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May 6, 2004
In a place like the Whites, history is all around... If you wander
around enough you'll find old bolts & pins in odd places on
obscure cliffs reached via overgrown paths in the deep woods. It's
hard to put up a truly new climb, especially if it's a moderate,
because it's very likely that some prolific but closed mouth climber
has already been there.
Years ago, when I was younger, and probably a bit more foolhardy,
I took a solo run up the rolling slabs way right of upper Standard
Route on Whitehorse. As I was cautiously padding upwards way out
in the middle of nowhere, I came across a lonely 1/4 inch bolt
with a spinning aluminum hanger. Try as I might I couldn't spot
a companion. Later I asked around, but no one confessed to the
deed and I have always wondered about its story.
On Wednesday, with the rock pretty much soaked from the recent
rains, DMan and I decided to take a hike up along the top right
of Frankenstein to scope out the cliffs. The only time I've been
up there was in the winter to grab a quick ascent of the ever-elusive
Angel Cakes. I'd heard that there had been some action up there
years ago by a few hardy souls, although overall the rock in the
area has been considered sub-par. Still, lured by whispers of names
like "Stem Like a Bar Stool", "Rocky Horror Show", "Atila
the Nun", and Salamander Days" I figured it was worth
a morning's investment.
As we hiked up past Pegasus & Chia there
were small chunks of ice still on the ground and plenty of running
water. Apparently the scavengers had already been hard at work,
as there were no old slings, screws or any sign indicating the
fact that ice season was so recently ended! We continued up the
Frankenstein Ravine trail almost to the top where a faint trail
went off right. When it ended we continued bushwacking right to
reach the cliffband. Once there it was obvious that there was a
lot of chossy rock, but some interesting features nonetheless.
Some looked at least as good as a few that George Hurley has led
me up over the years. <grin> The dogs led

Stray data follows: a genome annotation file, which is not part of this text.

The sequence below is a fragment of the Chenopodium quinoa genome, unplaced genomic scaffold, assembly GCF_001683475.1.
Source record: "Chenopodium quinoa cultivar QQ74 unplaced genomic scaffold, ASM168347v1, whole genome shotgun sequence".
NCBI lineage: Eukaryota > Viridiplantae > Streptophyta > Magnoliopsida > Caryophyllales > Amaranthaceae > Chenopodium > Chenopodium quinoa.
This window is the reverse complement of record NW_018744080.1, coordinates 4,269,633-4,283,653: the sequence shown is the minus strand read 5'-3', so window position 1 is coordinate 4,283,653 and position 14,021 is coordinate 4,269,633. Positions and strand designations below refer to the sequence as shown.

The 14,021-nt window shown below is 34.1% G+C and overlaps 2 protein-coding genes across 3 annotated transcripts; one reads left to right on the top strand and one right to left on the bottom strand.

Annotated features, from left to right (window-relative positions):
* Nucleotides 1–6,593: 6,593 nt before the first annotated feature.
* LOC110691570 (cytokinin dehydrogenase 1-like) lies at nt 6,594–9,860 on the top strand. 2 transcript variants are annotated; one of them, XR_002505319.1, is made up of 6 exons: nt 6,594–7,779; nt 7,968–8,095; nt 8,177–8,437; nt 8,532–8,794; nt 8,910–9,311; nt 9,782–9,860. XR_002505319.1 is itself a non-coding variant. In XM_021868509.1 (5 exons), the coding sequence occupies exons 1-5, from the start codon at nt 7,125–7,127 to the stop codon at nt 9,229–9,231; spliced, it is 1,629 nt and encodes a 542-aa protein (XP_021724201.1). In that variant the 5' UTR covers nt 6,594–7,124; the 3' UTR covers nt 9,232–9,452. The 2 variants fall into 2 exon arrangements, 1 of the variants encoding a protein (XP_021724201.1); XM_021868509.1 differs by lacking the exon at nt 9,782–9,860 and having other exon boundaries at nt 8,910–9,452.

the way, followed closely by DMan. Turning one buttress he called
out that he had spotted a fixed
line. As I took off my pack and
tied off his dog, he scrambled up the ledge. We were surprised
to see a series of bolts heading up the face. The rope was frayed
and faded and it was actually 2 lines tied together. It was obvious
that it had been there for a long time.
Looking to the right there was a very interesting feature, 3 huge
left-facing dihedrals. It seemed to me that all 3 would go as rock
climbs, tho we didn't see any indications that was the case. The
rock in this area looked the best of any on this cliff and is certainly
something worth revisiting.
We continued down the cliff a little way until the rock quality
deteriorated substantially and then bushwacked back downhill. About
300 yards down the steep hillside we came across red surveyors
tape which we followed downhill. Amazingly enough it turned out
to be the marks for the trai to Angel Cakes, tho we hadn't seen
any indication of the ice climb. Apparently we hadn't gone far
enough right. This would probably be the best way up to the cliff.
Ex-local Nick Yardley passed on the following tantalizing tidbits:
"...it appears that the middle pic with the rope hanging
down it is Attila the Nun. If it now has 5 bolts on it I guess
it may have had a couple of bolts added after we did it (though
it's over 16 years since I was on it so memory can fade. Still
a really great climb 5.12a. The corner to the left is a 5.11
and just left again is Gerry Handren's Rocky Horror show -
a great route (I have cool photo's of him on this first ascent)
12.b. Left of this buttress is a 5.10 corner called Stem like
a Bar Stool, put up by Mark Wilson. On the wall to the right
of the buttress is a 12a/b put up by Chris Gill and Gerry called
Salamander Days. Your final photo shows a great little 5.11a
or was it 5.10 I can't remember, still a great
little crack route again I have good photo's. I think Andy
Ross scored this route."